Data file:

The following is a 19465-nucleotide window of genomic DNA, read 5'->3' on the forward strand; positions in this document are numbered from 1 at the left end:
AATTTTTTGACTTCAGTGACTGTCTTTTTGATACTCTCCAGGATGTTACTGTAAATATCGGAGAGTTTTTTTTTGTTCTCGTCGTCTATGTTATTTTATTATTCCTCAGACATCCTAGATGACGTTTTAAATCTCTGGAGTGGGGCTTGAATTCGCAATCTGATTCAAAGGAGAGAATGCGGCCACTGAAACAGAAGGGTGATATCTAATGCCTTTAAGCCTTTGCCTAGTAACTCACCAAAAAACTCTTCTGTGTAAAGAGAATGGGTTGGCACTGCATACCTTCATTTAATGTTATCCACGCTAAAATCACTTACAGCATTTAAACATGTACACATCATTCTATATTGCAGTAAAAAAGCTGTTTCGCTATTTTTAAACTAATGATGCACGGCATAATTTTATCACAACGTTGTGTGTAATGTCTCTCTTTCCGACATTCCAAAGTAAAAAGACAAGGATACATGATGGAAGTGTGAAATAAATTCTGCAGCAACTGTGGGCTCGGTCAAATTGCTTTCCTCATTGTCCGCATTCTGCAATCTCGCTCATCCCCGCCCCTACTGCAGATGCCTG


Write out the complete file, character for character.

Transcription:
The following is a 19465-nucleotide window of genomic DNA, read 5'->3' on the forward strand; positions in this document are numbered from 1 at the left end:
AATTTTTTGACTTCAGTGACTGTCTTTTTGATACTCTCCAGGATGTTACTGTAAATATCGGAGAGTTTTTTTTTGTTCTCGTCGTCTATGTTATTTTATTATTCCTCAGACATCCTAGATGACGTTTTAAATCTCTGGAGTGGGGCTTGAATTCGCAATCTGATTCAAAGGAGAGAATGCGGCCACTGAAACAGAAGGGTGATATCTAATGCCTTTAAGCCTTTGCCTAGTAACTCACCAAAAAACTCTTCTGTGTAAAGAGAATGGGTTGGCACTGCATACCTTCATTTAATGTTATCCACGCTAAAATCACTTACAGCATTTAAACATGTACACATCATTCTATATTGCAGTAAAAAAGCTGTTTCGCTATTTTTAAACTAATGATGCACGGCATAATTTTATCACAACGTTGTGTGTAATGTCTCTCTTTCCGACATTCCAAAGTAAAAAGACAAGGATACATGATGGAAGTGTGAAATAAATTCTGCAGCAACTGTGGGCTCGGTCAAATTGCTTTCCTCATTGTCCGCATTCTGCAATCTCGCTCATCCCCGCCCCTACTGCAGATGCCTG